the natural world
Egret, the oldest independent
U.S. journal of nature
Egret, Vol. 75, #1
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by the Outrider
The world faces several troubling environmental challenges that are
closely linked to society, politics and economics. This book examines
ecosystem dynamics from the deep past into an uncertain future.
Shen Kua was a Chinese scientist with
broad interests who lived during the eleventh century A.D. Shen
obeserved petrified bamboos, complete with roots and trunks, in a
section of riverbank in northern China where no bamboos then grew.
He deduced that the local climate must once have been wetter than
it was and became the first of many observers to reconstruct a past
climate from part of a species distribution: "Perhaps in very ancient
times the climate was different so that the place was low, damp,
gloomy, and suitable for bamboos." Shen made a valuable observation and
quite logically assumed that the altered distribution of his bamboo
over time was driven by climate change.
the Past to the Future
by Richard H.W. Bradshaw and Martin Sykes
Terrestial ecosystems comprise just 29 percent of the Earth's surface,
yet this is where almost all human life resides, grows food and draws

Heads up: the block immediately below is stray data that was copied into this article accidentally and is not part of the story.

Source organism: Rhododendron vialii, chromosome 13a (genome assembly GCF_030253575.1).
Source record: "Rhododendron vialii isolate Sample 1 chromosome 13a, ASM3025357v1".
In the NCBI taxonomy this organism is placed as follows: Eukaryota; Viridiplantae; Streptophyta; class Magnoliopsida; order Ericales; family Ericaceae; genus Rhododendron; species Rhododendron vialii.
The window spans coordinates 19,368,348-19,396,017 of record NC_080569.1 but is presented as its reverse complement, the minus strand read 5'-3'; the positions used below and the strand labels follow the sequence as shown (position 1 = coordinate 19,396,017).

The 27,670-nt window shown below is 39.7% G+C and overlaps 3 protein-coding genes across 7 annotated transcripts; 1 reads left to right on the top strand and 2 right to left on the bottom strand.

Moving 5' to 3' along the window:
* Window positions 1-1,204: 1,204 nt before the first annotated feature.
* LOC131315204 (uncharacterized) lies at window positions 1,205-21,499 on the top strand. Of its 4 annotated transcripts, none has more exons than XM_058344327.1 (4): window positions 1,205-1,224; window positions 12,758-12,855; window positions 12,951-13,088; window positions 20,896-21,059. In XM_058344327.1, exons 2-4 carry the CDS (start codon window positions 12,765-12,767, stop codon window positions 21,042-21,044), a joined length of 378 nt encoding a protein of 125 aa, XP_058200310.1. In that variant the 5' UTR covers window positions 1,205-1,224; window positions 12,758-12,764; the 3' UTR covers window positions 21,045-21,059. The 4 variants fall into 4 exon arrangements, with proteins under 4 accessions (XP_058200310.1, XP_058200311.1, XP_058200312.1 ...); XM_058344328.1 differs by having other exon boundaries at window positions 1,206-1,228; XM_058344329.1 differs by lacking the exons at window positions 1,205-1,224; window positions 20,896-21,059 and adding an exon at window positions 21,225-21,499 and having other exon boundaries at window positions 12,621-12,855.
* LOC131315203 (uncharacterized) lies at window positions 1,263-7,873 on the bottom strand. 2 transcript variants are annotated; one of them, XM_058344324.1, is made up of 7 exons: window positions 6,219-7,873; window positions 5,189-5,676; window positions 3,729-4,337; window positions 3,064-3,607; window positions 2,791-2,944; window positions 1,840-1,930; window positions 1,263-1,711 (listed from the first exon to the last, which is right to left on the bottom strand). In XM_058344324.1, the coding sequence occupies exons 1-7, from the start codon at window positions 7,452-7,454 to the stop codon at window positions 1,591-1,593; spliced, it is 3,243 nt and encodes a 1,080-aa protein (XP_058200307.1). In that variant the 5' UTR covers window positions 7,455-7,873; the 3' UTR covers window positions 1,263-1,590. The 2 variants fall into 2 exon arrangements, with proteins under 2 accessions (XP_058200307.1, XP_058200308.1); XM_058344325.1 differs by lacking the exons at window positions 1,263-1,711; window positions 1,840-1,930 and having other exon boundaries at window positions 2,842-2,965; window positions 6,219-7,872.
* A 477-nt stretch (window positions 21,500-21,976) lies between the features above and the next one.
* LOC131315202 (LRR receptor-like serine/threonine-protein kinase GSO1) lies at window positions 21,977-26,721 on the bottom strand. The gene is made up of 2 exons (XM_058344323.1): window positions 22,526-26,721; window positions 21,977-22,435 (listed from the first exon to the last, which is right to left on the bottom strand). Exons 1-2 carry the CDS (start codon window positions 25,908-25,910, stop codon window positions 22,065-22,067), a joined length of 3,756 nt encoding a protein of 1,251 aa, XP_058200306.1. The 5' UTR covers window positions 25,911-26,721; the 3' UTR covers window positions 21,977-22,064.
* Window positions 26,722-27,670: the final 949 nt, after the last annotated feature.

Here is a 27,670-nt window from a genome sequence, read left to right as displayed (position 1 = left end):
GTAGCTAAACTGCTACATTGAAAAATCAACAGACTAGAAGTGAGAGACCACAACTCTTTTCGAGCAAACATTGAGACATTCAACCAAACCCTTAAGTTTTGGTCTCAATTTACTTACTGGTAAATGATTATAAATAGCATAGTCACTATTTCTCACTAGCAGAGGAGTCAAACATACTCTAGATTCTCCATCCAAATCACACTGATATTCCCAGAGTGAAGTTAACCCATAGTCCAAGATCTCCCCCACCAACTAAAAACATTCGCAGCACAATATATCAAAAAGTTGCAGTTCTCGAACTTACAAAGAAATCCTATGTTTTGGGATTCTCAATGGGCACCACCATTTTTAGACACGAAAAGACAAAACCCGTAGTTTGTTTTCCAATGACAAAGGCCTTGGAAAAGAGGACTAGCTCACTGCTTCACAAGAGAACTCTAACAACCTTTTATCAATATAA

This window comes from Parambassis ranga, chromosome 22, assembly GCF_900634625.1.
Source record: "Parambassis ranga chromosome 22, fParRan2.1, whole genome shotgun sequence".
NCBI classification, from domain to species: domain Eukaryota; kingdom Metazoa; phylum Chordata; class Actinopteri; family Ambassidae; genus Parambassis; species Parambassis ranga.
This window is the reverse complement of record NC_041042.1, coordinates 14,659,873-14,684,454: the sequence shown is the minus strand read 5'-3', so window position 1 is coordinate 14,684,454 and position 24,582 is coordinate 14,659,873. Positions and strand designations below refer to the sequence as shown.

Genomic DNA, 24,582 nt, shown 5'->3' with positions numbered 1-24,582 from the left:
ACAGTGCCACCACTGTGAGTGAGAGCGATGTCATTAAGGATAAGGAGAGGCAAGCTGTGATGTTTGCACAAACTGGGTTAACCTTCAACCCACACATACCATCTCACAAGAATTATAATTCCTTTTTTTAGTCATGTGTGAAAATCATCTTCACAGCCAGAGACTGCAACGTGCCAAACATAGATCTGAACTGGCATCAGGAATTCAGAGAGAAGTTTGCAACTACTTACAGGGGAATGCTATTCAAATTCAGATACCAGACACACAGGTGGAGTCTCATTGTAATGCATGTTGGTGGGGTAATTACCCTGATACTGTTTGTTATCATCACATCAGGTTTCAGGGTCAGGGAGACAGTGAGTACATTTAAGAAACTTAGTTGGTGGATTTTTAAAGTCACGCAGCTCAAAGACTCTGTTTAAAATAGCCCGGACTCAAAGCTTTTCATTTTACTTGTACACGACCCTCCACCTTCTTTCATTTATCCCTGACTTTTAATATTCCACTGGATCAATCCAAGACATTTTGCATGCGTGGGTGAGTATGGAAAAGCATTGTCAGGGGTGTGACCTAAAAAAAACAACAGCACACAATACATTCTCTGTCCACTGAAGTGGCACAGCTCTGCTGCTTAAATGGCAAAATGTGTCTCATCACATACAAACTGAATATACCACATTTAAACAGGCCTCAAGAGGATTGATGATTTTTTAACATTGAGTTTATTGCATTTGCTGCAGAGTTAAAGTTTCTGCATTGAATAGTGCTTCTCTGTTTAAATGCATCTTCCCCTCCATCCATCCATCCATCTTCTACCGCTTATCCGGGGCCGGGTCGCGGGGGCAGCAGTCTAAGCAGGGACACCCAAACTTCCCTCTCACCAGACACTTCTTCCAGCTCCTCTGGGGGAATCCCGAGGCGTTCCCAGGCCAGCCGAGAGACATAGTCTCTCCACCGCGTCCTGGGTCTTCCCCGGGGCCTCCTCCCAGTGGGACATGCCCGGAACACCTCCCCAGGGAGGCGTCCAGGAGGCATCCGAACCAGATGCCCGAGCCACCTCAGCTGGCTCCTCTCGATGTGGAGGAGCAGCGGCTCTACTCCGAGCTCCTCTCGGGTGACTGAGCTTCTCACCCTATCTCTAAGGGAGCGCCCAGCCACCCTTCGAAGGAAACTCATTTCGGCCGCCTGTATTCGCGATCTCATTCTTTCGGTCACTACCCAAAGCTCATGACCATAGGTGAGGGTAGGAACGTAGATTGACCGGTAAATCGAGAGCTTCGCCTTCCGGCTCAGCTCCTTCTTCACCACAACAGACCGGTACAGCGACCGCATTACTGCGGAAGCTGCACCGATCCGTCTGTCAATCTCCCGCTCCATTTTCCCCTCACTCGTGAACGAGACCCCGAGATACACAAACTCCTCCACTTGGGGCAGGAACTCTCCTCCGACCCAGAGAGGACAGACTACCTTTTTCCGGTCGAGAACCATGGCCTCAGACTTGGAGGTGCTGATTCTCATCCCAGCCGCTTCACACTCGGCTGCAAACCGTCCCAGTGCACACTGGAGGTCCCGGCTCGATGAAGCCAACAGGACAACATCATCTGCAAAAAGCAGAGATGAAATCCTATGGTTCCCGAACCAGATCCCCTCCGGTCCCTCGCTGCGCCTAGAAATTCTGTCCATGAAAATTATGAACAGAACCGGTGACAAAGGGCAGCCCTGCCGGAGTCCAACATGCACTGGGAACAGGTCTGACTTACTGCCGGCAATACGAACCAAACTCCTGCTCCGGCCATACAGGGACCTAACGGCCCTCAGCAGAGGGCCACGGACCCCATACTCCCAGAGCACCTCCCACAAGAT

the raw materials for existence. This book explores the long-term
dynamics of these dry land ecosystems, stretching back 20,000 years, in
order to better understand and anticipate the impact of climate change
and human activities.
"The human race has now moved into the driving seat of all terrestial
ecosystems and the control panel is complex," the authors point out.
"There is no owner's manual and several systems are already careening
out of control. There is an urgent need to understand these controls
and to use our power wisely."
The book's 10 chapters describe the models used to interpret the
dynamics of climate and living species, exploring the historic
record of ecosystems and the implications of societal change. Directed
toward students of environmental sciences, in particular, it also
provides land use professionals, policy makers and researchers critical
guidance for the sustainable management of terrestial ecosystems.
to The Nature Pages
the origin of agriculture, most of mainland Europe was covered by
forest. The long-term history of human impact has to a large extent
been mirrored by the extent of forest cover. How much of Europe would
have been forest covered by the mid-Holocene if people had neither used
fire nor developed agriculture?
Species, plant or animal, that play very important roles within the
local ecosystem and whose absence can significantly affect the